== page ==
Welcome to the team, Keith Baker! And welcome back, Councilor Bree Long! It’s good to have election season over, and I look forward to working together to build our community. Special people with a heart for their neighbors run for local office. John Uzzo and Gary Cacy, thank you for running a hard campaign and volunteering to serve.
While the county tourism initiative passed, it was far from a unanimous decision. There were many questions about the wisdom of taxing visitors and about how the new tourism fund would interact with the existing city tourism fund. Will the administration of both funds be coordinated and well-monitored?
Speaking to those questions, the city has been assessing and collecting a 4% tax on hotels and motels for over a decade. The tax is paid by those who spend a night in those facilities. To say it more plainly, our tourists pay for the marketing that aims to bring more tourists to town. As tourism has become a solid leg of our economy, I would say the city tax is effective. Marketing = More Tourists = More Businesses = More Jobs is an equation that has worked in Tahlequah.
County commissioners and city officials have had conversations about how the two funds may interact, although no decisions have been made. I can share how the city tourism fund is currently administered. As we work to coordinate the two, some tweaks in the process may be required. We’ll work closely together to ensure both funds retain their independence and missions while reaping the benefits of a stronger, well-coordinated marketing effort.
The city currently contracts with the Chamber of Commerce to administer our tourism fund. While there is a marketing director who builds and deploys the campaigns, oversight and input is provided by the Tourism Council, which is a group of interested volunteers (and a Chamber committee) who build the budget, propose target initiatives and monitor effectiveness. This group reports to the Chamber of Commerce and to the City Council monthly.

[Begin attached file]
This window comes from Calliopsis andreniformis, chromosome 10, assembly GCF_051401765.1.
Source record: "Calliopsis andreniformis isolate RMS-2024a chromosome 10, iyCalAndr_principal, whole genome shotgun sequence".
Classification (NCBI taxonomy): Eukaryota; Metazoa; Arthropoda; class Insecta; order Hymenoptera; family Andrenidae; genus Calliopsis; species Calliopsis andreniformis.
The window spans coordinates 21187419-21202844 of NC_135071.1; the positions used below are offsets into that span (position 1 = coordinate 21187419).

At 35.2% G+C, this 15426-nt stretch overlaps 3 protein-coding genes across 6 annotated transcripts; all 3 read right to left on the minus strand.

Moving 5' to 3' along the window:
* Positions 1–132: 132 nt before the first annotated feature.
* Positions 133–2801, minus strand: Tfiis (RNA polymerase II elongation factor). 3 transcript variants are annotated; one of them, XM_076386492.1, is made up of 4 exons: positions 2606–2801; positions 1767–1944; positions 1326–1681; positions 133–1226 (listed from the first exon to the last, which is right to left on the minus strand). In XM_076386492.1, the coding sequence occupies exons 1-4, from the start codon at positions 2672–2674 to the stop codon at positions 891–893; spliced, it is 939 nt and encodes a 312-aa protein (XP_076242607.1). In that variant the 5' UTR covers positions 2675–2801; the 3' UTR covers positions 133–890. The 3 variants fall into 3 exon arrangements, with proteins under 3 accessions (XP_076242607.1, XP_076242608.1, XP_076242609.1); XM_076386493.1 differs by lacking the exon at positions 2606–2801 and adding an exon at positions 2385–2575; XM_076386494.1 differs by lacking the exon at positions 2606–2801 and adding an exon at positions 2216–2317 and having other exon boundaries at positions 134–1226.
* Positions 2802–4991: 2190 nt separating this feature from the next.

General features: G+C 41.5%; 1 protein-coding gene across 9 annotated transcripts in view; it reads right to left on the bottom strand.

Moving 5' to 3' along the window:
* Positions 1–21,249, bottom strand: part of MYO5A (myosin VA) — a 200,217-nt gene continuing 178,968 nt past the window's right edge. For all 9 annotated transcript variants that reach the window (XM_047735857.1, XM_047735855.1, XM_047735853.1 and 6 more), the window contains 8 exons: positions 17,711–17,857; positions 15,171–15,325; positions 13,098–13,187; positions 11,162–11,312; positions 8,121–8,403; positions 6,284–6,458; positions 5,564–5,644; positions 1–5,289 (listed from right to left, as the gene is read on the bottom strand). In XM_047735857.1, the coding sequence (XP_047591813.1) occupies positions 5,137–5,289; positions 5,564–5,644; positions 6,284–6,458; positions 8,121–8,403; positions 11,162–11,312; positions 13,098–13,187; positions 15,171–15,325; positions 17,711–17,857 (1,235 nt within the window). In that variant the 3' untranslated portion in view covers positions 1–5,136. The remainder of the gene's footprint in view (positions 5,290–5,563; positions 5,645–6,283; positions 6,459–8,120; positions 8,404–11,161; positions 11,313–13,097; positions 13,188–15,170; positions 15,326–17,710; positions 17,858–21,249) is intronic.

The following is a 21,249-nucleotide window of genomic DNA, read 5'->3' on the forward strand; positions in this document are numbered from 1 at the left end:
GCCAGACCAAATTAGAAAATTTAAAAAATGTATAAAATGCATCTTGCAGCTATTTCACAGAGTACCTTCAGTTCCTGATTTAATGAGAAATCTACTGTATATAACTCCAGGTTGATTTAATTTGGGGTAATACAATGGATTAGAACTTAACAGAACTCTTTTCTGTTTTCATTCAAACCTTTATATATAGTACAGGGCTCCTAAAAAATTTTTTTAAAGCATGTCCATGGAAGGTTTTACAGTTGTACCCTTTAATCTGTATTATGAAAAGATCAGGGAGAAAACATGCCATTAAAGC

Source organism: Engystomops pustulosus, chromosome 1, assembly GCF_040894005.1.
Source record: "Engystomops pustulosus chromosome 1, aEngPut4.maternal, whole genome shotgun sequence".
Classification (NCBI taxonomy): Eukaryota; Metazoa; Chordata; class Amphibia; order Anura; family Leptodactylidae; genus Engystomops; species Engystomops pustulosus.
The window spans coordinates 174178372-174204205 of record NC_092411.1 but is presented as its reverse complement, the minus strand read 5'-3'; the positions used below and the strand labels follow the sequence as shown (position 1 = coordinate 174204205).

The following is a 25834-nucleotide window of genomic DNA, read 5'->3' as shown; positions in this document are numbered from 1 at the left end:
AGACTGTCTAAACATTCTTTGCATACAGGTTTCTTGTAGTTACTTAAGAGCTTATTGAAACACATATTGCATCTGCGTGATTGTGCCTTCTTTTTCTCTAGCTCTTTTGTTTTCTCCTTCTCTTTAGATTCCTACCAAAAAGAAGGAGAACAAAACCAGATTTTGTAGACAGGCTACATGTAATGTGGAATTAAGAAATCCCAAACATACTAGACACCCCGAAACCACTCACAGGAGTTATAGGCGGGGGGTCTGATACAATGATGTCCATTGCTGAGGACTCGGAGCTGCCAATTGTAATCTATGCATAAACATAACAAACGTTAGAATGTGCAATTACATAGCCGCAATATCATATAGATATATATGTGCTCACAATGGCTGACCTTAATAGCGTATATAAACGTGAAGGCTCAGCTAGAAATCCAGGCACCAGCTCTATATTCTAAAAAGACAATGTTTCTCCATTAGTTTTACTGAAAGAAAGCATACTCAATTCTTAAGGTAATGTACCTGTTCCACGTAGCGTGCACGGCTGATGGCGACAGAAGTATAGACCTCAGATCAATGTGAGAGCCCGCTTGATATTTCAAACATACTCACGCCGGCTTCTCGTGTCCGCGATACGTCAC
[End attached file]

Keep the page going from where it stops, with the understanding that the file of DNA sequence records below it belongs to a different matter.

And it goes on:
While the work of the Tourism Council is administered by the Chamber, the tax funds remain in a city of Tahlequah bank account. The Chamber submits to the city documentation of its expenses as a request that a check be written. That documentation is reviewed by city accounting staff, who sometimes ask for further clarification. But most of the time, no questions are needed.
Does it work? Early last summer, as our businesses were reeling from the COVID shutdown and our case numbers were low, I asked our marketing director to go big with a campaign to remind people that the great outdoors is here in Cherokee County. She developed the “Day or a Stay” ads that you may have experienced. They ran on TV, radio, and in print. We may have had the record-breaking summer season even without this marketing – but that record-breaking season kept many of our businesses afloat, if not thriving.
Cherokee County voters, you chose to support a strong economy. I think you’re going to be happy with the result.
Sue Catron, former assistant vice president of Business and Finance at Northeastern State University, is mayor of Tahlequah.